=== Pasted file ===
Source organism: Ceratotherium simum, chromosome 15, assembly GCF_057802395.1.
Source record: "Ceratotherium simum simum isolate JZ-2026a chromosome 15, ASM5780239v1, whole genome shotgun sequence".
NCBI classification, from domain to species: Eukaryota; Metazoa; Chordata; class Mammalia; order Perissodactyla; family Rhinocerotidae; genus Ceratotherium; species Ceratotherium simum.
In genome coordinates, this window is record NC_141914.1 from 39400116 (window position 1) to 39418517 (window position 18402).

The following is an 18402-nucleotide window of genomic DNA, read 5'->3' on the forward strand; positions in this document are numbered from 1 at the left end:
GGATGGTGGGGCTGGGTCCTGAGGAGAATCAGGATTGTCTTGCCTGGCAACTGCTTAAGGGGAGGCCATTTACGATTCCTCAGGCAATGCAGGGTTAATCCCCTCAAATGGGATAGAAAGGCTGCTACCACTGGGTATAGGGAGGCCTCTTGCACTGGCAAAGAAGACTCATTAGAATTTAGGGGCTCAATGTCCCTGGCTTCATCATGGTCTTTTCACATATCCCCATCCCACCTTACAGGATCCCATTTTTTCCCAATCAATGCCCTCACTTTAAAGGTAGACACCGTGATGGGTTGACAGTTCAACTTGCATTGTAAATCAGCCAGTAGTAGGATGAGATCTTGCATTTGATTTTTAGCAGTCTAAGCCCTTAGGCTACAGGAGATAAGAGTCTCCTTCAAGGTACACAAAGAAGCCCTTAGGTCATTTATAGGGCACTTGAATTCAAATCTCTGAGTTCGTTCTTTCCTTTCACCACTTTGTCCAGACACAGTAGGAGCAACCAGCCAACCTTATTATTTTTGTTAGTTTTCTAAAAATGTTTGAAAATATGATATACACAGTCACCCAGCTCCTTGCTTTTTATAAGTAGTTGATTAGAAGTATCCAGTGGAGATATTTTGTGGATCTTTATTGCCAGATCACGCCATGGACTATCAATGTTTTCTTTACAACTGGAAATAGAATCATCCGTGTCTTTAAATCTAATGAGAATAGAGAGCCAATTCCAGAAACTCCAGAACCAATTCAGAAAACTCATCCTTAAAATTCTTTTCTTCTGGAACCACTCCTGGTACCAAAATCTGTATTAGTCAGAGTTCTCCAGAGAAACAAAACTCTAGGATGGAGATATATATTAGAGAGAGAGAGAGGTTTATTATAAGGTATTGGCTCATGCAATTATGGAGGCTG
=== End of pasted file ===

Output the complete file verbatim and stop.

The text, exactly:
Source organism: Ceratotherium simum, chromosome 15, assembly GCF_057802395.1.
Source record: "Ceratotherium simum simum isolate JZ-2026a chromosome 15, ASM5780239v1, whole genome shotgun sequence".
NCBI classification, from domain to species: Eukaryota; Metazoa; Chordata; class Mammalia; order Perissodactyla; family Rhinocerotidae; genus Ceratotherium; species Ceratotherium simum.
In genome coordinates, this window is record NC_141914.1 from 39400116 (window position 1) to 39418517 (window position 18402).

The following is an 18402-nucleotide window of genomic DNA, read 5'->3' on the forward strand; positions in this document are numbered from 1 at the left end:
GGATGGTGGGGCTGGGTCCTGAGGAGAATCAGGATTGTCTTGCCTGGCAACTGCTTAAGGGGAGGCCATTTACGATTCCTCAGGCAATGCAGGGTTAATCCCCTCAAATGGGATAGAAAGGCTGCTACCACTGGGTATAGGGAGGCCTCTTGCACTGGCAAAGAAGACTCATTAGAATTTAGGGGCTCAATGTCCCTGGCTTCATCATGGTCTTTTCACATATCCCCATCCCACCTTACAGGATCCCATTTTTTCCCAATCAATGCCCTCACTTTAAAGGTAGACACCGTGATGGGTTGACAGTTCAACTTGCATTGTAAATCAGCCAGTAGTAGGATGAGATCTTGCATTTGATTTTTAGCAGTCTAAGCCCTTAGGCTACAGGAGATAAGAGTCTCCTTCAAGGTACACAAAGAAGCCCTTAGGTCATTTATAGGGCACTTGAATTCAAATCTCTGAGTTCGTTCTTTCCTTTCACCACTTTGTCCAGACACAGTAGGAGCAACCAGCCAACCTTATTATTTTTGTTAGTTTTCTAAAAATGTTTGAAAATATGATATACACAGTCACCCAGCTCCTTGCTTTTTATAAGTAGTTGATTAGAAGTATCCAGTGGAGATATTTTGTGGATCTTTATTGCCAGATCACGCCATGGACTATCAATGTTTTCTTTACAACTGGAAATAGAATCATCCGTGTCTTTAAATCTAATGAGAATAGAGAGCCAATTCCAGAAACTCCAGAACCAATTCAGAAAACTCATCCTTAAAATTCTTTTCTTCTGGAACCACTCCTGGTACCAAAATCTGTATTAGTCAGAGTTCTCCAGAGAAACAAAACTCTAGGATGGAGATATATATTAGAGAGAGAGAGAGGTTTATTATAAGGTATTGGCTCATGCAATTATGGAGGCTG